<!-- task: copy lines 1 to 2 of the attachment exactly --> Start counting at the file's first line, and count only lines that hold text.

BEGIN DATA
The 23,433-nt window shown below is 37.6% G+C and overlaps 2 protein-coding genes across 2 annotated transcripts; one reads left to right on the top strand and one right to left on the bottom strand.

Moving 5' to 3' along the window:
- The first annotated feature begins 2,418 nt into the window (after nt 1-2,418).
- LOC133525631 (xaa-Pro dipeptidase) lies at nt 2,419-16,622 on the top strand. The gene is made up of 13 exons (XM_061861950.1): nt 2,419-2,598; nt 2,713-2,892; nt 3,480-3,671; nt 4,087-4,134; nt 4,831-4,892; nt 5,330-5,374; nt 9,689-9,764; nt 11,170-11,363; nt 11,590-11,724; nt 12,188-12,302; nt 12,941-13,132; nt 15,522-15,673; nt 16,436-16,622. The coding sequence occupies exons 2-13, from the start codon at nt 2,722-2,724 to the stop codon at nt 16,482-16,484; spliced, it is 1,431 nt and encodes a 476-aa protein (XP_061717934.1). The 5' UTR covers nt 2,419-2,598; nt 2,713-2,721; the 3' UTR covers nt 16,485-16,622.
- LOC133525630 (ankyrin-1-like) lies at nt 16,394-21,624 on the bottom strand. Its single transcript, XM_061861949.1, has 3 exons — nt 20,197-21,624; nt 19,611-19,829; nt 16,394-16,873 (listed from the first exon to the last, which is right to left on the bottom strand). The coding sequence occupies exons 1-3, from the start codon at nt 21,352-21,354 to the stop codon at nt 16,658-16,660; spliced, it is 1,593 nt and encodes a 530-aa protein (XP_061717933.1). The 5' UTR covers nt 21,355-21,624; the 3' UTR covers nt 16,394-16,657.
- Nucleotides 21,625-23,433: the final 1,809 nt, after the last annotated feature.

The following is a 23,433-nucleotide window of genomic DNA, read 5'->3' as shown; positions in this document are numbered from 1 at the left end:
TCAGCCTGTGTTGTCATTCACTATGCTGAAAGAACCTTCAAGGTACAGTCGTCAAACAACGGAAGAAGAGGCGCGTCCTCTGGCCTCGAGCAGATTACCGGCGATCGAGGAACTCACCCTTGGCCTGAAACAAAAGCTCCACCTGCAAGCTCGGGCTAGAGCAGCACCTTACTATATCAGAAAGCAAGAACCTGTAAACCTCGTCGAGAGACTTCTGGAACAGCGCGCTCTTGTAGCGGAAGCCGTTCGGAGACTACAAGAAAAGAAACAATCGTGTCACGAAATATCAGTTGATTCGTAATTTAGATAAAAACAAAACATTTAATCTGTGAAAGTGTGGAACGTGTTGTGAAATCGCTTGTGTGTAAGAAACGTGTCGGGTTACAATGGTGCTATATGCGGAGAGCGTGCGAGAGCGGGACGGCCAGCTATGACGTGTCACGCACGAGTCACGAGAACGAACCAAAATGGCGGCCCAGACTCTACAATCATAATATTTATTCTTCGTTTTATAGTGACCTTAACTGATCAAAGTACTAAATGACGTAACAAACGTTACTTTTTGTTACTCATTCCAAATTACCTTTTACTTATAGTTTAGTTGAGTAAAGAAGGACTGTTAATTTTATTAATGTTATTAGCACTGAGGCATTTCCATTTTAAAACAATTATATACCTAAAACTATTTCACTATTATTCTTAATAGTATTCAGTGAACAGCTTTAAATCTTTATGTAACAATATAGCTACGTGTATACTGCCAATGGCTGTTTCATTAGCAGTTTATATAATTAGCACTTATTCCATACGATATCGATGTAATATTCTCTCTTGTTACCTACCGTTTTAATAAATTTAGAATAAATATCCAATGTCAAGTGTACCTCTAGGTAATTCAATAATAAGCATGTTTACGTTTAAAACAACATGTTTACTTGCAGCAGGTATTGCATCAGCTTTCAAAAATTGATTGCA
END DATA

The 23,433-nt window shown below is 37.6% G+C and overlaps 2 protein-coding genes across 2 annotated transcripts; one reads left to right on the top strand and one right to left on the bottom strand.

Moving 5' to 3' along the window: